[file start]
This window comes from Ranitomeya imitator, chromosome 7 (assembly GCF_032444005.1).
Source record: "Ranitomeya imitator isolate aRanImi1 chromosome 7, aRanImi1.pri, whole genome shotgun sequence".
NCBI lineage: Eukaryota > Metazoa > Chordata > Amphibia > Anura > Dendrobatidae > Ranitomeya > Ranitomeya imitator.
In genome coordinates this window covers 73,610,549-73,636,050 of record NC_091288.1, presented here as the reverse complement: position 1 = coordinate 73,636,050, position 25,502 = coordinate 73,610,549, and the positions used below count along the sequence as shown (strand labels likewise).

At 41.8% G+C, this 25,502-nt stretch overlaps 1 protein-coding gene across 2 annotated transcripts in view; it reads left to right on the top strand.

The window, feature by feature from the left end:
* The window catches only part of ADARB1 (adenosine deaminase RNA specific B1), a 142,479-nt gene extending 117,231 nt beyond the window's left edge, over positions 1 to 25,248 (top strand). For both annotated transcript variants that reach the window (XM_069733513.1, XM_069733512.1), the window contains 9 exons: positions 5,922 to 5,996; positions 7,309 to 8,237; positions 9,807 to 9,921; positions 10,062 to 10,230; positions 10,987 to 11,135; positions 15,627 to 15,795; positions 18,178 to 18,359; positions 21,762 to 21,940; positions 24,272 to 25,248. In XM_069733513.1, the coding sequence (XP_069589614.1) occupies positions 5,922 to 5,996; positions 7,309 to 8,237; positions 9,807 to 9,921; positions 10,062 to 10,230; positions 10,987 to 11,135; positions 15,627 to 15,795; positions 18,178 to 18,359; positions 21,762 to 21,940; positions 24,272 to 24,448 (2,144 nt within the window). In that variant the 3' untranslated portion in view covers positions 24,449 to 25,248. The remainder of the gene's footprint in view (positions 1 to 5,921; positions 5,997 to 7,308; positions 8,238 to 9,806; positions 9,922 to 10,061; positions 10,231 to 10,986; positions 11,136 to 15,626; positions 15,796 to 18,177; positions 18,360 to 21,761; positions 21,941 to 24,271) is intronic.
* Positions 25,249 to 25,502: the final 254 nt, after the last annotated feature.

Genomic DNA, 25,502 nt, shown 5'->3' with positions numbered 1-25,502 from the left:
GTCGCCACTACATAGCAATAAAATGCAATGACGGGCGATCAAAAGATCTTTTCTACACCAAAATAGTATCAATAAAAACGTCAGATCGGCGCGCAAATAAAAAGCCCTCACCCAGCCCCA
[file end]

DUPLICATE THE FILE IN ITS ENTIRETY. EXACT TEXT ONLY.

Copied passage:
This window comes from Ranitomeya imitator, chromosome 7 (assembly GCF_032444005.1).
Source record: "Ranitomeya imitator isolate aRanImi1 chromosome 7, aRanImi1.pri, whole genome shotgun sequence".
NCBI lineage: Eukaryota > Metazoa > Chordata > Amphibia > Anura > Dendrobatidae > Ranitomeya > Ranitomeya imitator.
In genome coordinates this window covers 73,610,549-73,636,050 of record NC_091288.1, presented here as the reverse complement: position 1 = coordinate 73,636,050, position 25,502 = coordinate 73,610,549, and the positions used below count along the sequence as shown (strand labels likewise).

At 41.8% G+C, this 25,502-nt stretch overlaps 1 protein-coding gene across 2 annotated transcripts in view; it reads left to right on the top strand.

The window, feature by feature from the left end:
* The window catches only part of ADARB1 (adenosine deaminase RNA specific B1), a 142,479-nt gene extending 117,231 nt beyond the window's left edge, over positions 1 to 25,248 (top strand). For both annotated transcript variants that reach the window (XM_069733513.1, XM_069733512.1), the window contains 9 exons: positions 5,922 to 5,996; positions 7,309 to 8,237; positions 9,807 to 9,921; positions 10,062 to 10,230; positions 10,987 to 11,135; positions 15,627 to 15,795; positions 18,178 to 18,359; positions 21,762 to 21,940; positions 24,272 to 25,248. In XM_069733513.1, the coding sequence (XP_069589614.1) occupies positions 5,922 to 5,996; positions 7,309 to 8,237; positions 9,807 to 9,921; positions 10,062 to 10,230; positions 10,987 to 11,135; positions 15,627 to 15,795; positions 18,178 to 18,359; positions 21,762 to 21,940; positions 24,272 to 24,448 (2,144 nt within the window). In that variant the 3' untranslated portion in view covers positions 24,449 to 25,248. The remainder of the gene's footprint in view (positions 1 to 5,921; positions 5,997 to 7,308; positions 8,238 to 9,806; positions 9,922 to 10,061; positions 10,231 to 10,986; positions 11,136 to 15,626; positions 15,796 to 18,177; positions 18,360 to 21,761; positions 21,941 to 24,271) is intronic.
* Positions 25,249 to 25,502: the final 254 nt, after the last annotated feature.

Genomic DNA, 25,502 nt, shown 5'->3' with positions numbered 1-25,502 from the left:
GTCGCCACTACATAGCAATAAAATGCAATGACGGGCGATCAAAAGATCTTTTCTACACCAAAATAGTATCAATAAAAACGTCAGATCGGCGCGCAAATAAAAAGCCCTCACCCAGCCCCA